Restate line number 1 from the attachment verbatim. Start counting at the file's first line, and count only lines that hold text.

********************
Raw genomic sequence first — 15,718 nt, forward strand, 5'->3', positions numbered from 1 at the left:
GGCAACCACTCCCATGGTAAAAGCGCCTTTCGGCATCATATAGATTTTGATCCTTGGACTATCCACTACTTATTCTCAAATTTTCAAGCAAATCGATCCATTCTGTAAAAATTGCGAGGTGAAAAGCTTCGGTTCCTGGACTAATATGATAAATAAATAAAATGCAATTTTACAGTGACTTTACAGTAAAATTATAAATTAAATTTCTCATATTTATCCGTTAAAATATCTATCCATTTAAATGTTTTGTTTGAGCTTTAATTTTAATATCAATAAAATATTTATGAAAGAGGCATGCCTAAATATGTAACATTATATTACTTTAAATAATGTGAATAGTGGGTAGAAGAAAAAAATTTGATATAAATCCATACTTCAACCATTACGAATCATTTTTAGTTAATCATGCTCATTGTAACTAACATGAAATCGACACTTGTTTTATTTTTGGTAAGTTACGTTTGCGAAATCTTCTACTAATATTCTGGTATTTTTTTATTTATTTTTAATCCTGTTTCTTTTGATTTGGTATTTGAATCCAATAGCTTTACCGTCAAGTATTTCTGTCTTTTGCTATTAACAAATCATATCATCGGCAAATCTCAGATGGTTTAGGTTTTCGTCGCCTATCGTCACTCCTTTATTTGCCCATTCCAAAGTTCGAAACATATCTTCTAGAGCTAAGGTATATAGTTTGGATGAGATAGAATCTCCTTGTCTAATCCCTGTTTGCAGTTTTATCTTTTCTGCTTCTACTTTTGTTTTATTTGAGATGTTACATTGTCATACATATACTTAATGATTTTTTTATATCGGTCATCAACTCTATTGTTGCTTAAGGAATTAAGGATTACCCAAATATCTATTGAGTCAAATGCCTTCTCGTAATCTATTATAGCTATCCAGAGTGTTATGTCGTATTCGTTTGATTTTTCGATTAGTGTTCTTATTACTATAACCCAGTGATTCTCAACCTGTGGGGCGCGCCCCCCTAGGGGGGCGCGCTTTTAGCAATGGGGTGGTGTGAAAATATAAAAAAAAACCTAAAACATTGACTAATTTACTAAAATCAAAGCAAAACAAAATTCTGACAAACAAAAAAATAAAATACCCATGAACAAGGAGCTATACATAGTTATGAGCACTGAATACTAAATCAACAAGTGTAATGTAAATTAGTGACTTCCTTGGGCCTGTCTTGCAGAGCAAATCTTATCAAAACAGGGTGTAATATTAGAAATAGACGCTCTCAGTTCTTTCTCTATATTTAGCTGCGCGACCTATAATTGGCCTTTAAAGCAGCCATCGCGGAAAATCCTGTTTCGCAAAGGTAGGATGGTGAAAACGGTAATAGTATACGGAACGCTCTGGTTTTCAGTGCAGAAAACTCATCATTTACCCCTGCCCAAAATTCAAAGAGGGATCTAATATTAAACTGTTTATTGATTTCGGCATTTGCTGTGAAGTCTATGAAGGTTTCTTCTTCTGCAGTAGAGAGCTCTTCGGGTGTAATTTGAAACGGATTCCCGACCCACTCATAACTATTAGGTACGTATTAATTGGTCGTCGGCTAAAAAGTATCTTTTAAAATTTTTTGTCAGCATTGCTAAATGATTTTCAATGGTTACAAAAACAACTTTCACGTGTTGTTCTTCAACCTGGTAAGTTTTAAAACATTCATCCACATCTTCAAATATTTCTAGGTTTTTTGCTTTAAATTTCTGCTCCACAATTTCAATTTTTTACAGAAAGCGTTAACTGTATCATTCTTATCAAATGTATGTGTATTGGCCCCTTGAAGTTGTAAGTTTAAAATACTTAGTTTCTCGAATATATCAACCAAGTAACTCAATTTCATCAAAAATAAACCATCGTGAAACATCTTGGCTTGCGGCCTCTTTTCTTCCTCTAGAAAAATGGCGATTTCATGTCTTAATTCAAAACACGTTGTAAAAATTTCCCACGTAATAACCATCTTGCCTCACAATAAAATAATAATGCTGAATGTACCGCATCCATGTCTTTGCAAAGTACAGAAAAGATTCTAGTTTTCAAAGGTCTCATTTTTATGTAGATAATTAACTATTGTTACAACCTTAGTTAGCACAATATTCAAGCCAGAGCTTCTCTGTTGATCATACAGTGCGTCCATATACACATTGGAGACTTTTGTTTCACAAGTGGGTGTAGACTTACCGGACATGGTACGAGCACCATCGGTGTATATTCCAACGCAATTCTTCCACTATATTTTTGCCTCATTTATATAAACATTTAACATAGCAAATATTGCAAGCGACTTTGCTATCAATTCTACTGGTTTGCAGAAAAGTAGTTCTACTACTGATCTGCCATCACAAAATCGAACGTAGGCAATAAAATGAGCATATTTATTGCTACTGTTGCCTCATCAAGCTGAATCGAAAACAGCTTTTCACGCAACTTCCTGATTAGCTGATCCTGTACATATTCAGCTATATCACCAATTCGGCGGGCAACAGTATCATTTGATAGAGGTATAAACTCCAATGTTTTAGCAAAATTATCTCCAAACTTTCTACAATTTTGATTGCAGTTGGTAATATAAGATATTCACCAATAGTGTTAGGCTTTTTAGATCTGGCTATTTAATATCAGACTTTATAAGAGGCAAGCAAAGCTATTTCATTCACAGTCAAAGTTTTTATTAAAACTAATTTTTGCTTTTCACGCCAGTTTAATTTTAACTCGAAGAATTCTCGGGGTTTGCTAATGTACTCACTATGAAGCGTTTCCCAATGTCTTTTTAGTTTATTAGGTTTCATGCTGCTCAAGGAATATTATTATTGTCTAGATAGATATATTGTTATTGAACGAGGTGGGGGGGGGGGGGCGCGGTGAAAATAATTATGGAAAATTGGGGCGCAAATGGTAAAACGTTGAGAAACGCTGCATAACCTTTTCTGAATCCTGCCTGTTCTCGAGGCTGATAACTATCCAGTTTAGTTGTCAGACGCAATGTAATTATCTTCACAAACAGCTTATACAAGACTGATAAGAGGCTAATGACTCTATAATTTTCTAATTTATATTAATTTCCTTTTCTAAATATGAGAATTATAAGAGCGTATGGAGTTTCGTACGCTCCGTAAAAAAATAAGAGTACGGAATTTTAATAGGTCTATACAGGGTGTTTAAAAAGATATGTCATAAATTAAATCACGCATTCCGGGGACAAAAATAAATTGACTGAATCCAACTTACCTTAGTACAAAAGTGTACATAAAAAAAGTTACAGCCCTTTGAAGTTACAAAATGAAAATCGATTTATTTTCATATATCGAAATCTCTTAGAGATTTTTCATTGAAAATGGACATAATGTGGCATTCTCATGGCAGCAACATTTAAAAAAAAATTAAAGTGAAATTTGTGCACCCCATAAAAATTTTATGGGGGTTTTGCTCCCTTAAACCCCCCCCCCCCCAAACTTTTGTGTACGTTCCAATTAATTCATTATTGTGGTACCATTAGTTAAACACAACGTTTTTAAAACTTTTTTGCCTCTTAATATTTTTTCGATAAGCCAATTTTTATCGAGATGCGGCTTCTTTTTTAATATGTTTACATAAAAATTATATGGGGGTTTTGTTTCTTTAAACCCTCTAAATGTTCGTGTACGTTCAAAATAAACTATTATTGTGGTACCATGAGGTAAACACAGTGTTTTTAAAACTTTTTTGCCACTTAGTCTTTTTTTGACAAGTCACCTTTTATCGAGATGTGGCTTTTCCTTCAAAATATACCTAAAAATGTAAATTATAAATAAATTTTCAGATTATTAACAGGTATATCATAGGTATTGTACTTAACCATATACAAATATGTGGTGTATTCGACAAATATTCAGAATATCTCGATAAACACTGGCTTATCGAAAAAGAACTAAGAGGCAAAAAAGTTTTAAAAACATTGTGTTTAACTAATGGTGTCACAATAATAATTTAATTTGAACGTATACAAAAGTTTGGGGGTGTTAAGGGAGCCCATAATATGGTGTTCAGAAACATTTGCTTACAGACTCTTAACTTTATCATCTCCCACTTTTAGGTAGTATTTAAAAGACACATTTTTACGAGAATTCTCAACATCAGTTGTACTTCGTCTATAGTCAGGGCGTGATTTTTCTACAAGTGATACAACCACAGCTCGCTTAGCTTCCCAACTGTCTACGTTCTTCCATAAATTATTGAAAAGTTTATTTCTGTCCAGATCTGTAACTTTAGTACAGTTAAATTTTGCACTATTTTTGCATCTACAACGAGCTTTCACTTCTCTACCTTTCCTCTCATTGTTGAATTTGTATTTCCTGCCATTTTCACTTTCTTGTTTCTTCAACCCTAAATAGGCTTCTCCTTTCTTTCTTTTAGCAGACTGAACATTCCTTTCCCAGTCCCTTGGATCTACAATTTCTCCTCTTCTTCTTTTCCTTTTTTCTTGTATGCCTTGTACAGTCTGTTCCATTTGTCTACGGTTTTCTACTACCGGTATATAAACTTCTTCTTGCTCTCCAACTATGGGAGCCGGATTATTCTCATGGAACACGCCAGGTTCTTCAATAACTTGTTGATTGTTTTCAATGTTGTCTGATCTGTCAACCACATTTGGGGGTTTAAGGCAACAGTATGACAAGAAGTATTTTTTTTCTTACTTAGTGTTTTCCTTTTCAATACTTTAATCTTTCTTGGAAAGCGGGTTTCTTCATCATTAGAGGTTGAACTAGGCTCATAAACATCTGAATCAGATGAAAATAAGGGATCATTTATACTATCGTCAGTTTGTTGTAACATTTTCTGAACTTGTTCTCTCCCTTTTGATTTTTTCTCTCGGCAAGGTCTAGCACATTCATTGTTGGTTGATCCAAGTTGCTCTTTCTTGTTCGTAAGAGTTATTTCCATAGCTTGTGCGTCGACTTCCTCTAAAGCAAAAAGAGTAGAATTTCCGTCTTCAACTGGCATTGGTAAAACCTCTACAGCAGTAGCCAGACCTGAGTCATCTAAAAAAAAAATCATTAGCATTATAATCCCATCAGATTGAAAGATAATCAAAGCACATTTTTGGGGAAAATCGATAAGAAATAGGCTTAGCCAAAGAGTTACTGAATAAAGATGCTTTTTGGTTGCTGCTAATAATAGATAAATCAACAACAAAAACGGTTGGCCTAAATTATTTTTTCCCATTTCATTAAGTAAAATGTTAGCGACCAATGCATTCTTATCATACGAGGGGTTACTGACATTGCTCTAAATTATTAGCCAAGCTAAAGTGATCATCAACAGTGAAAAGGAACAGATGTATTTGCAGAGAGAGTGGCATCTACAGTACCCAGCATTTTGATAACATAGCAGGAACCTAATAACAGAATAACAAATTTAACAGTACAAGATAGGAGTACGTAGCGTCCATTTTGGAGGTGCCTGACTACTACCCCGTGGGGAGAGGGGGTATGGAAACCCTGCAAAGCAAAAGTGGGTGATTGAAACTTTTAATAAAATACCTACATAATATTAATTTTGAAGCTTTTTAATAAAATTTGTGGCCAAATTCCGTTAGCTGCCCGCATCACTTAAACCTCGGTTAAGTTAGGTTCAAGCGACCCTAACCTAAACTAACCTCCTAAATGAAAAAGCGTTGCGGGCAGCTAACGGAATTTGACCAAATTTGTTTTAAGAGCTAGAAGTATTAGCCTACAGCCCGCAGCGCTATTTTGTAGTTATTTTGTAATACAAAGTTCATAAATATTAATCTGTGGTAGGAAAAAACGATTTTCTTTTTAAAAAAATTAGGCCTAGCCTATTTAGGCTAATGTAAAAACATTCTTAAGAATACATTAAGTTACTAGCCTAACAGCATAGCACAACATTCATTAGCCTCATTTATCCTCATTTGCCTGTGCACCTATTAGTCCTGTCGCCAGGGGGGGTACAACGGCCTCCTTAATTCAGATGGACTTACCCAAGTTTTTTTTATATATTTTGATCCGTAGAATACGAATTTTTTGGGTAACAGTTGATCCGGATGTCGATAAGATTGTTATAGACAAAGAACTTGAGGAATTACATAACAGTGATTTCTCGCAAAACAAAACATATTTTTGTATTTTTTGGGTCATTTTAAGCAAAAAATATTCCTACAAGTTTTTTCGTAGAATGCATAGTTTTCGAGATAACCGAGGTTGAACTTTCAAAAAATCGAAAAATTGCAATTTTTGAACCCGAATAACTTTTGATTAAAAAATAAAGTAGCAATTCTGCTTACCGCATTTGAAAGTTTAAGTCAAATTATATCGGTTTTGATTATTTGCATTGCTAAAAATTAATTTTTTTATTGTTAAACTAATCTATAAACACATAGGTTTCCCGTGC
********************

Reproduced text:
Raw genomic sequence first — 15,718 nt, forward strand, 5'->3', positions numbered from 1 at the left: